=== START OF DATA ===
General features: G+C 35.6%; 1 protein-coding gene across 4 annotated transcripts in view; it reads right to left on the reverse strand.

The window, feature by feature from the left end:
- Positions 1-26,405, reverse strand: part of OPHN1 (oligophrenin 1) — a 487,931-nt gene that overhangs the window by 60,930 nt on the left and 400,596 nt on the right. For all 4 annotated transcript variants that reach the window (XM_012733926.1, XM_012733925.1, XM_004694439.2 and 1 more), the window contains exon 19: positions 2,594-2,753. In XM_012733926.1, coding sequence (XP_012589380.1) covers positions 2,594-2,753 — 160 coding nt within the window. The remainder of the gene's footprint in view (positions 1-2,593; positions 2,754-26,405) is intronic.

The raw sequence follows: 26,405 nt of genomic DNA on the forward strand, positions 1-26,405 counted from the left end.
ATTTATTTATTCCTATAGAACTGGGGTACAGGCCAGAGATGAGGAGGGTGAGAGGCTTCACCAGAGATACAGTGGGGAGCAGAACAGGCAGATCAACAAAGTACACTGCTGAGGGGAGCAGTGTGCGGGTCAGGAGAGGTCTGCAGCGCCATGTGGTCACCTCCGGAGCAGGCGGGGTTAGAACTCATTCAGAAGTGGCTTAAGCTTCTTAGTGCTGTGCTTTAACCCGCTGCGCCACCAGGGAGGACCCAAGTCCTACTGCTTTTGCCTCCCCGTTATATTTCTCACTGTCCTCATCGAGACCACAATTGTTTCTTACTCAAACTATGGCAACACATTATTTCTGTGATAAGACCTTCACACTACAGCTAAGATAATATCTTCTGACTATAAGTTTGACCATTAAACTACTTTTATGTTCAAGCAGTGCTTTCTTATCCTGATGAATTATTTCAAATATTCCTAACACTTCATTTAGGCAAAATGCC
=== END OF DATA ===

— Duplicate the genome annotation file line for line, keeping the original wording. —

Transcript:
General features: G+C 35.6%; 1 protein-coding gene across 4 annotated transcripts in view; it reads right to left on the reverse strand.

The window, feature by feature from the left end:
- Positions 1-26,405, reverse strand: part of OPHN1 (oligophrenin 1) — a 487,931-nt gene that overhangs the window by 60,930 nt on the left and 400,596 nt on the right. For all 4 annotated transcript variants that reach the window (XM_012733926.1, XM_012733925.1, XM_004694439.2 and 1 more), the window contains exon 19: positions 2,594-2,753. In XM_012733926.1, coding sequence (XP_012589380.1) covers positions 2,594-2,753 — 160 coding nt within the window. The remainder of the gene's footprint in view (positions 1-2,593; positions 2,754-26,405) is intronic.

The raw sequence follows: 26,405 nt of genomic DNA on the forward strand, positions 1-26,405 counted from the left end.
ATTTATTTATTCCTATAGAACTGGGGTACAGGCCAGAGATGAGGAGGGTGAGAGGCTTCACCAGAGATACAGTGGGGAGCAGAACAGGCAGATCAACAAAGTACACTGCTGAGGGGAGCAGTGTGCGGGTCAGGAGAGGTCTGCAGCGCCATGTGGTCACCTCCGGAGCAGGCGGGGTTAGAACTCATTCAGAAGTGGCTTAAGCTTCTTAGTGCTGTGCTTTAACCCGCTGCGCCACCAGGGAGGACCCAAGTCCTACTGCTTTTGCCTCCCCGTTATATTTCTCACTGTCCTCATCGAGACCACAATTGTTTCTTACTCAAACTATGGCAACACATTATTTCTGTGATAAGACCTTCACACTACAGCTAAGATAATATCTTCTGACTATAAGTTTGACCATTAAACTACTTTTATGTTCAAGCAGTGCTTTCTTATCCTGATGAATTATTTCAAATATTCCTAACACTTCATTTAGGCAAAATGCC